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Who actually benefits from mining? Deloitte examines the question from a high level value creation point of view

by Dr Jacek Guzek, Director at Deloitte Consulting

For more information or a detaled discussion on the subject, contact Abrie Olivier (Mining Industry Leader) at aolivier@deloitte.co.za  or +27 (0)82 874 6040 and Jacek Guzek (Associate Director) at jguzek@deloitte.co.za or +27 (0)82 940 6896.

Who actually benefits from mining?

Although the tide of resource nationalism has risen globally, with countries from Africa to Australia, Brazil, Canada, Chile and India considering options to increase state interventions in the mining sector, nowhere is the debate as high-profile, emotionally charged, divisive and potentially damaging as in South Africa.

The country is admittedly sitting on a mineral treasure trove second to none: 52 commodities reside under its surface, including the world’s largest reserves of platinum, manganese, chrome, vanadium and gold, and major reserves of coal, iron ore, zirconium and titanium minerals – all at an estimated in-situ value of $2,5 trillion1. It is evident that the South African mining and minerals sector has immense value generation potential.

But in spite of its mineral (and other) riches, the country has been criticised for being seemingly slow in addressing what Mineral Resources Minister, Susan Shabangu, called South Africa’s “evil triplets”, namely: poverty, inequality and unemployment. Against this context, the proponents of a radical state intervention into the South African mining industry assert that the mineral wealth of the country ends up in the pockets of “monopoly capital” rather than benefiting its population at large. Who actually benefits from mining, they ask, and is it at the expense of those who truly should be benefitting? Let’s examine the question simply from the high-level value creation (or destruction) point of view.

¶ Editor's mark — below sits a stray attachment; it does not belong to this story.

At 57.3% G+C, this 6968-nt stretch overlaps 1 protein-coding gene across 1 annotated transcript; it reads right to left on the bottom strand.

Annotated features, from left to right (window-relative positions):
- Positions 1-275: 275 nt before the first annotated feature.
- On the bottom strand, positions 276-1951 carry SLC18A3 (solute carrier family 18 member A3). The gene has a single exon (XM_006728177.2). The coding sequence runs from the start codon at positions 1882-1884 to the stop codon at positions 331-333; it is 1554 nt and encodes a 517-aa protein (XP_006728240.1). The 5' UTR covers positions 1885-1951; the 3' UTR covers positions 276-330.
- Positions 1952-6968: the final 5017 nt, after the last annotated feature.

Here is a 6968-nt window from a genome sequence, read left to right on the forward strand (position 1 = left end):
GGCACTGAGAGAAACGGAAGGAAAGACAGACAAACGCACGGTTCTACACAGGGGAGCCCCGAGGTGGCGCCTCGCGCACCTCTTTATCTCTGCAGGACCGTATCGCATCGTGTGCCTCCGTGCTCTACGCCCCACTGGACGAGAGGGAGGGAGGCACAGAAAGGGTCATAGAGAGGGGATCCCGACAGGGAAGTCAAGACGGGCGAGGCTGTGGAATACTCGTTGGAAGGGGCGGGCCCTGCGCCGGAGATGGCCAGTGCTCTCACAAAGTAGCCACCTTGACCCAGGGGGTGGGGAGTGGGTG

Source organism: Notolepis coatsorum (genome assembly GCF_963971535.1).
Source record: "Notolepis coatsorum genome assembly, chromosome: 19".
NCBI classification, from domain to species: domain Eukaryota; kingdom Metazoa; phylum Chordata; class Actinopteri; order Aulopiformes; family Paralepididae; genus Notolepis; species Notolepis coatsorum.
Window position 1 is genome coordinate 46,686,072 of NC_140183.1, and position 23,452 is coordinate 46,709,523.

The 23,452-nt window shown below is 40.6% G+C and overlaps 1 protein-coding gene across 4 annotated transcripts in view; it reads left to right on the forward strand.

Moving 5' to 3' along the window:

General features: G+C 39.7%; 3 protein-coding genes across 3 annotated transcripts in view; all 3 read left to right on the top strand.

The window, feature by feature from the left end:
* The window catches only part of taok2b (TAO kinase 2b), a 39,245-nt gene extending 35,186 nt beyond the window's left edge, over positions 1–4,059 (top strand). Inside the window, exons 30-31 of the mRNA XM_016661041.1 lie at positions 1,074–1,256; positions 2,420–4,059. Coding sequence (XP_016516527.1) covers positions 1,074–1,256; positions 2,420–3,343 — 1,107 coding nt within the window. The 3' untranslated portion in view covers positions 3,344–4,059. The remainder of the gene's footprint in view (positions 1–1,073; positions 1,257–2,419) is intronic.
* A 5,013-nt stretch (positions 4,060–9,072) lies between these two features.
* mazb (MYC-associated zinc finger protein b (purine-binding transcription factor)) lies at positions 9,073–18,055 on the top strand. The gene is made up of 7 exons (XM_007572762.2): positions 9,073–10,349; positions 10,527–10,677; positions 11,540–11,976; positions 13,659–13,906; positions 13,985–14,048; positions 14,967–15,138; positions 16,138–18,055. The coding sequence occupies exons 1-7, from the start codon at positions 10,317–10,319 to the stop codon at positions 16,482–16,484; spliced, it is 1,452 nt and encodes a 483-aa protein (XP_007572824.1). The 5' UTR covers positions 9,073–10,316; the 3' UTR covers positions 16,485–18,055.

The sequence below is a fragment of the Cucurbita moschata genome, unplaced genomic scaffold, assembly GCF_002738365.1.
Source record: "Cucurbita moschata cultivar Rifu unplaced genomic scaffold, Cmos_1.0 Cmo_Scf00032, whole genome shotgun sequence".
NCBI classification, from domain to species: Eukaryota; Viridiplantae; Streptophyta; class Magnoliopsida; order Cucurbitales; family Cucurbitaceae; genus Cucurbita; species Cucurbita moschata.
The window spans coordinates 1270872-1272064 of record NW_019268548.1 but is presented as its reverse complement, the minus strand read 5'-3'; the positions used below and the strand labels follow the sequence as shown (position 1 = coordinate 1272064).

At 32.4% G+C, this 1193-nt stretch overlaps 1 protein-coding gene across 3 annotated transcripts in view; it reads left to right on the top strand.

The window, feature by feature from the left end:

Each (not only) mining opportunity has an inherent, or “in-situ”, value, which could eventually end up in the pockets of enterprising investors, if not for various concessions necessary to convert it into a commercial value all along the life-cycle of the project. These concessions, at a very high level, could include: R&D capital, investment capital, operating costs (including salaries of employees and procurement from suppliers), time value of money, royalties and taxes, etc. (refer to figure 1 below).

In the end, only a small residual portion of the inherent value of an opportunity finds its way to original private shareholders. In our experience, there are many successful mining projects where this residual value is only a lower single-digit percentage of the primary in-situ value. The remainder, in fact the lion share of the inherent value of any commercial opportunity, ends up in the economy at large, either through state treasury or through private sector spending, where it benefits all and translates into wealth and jobs.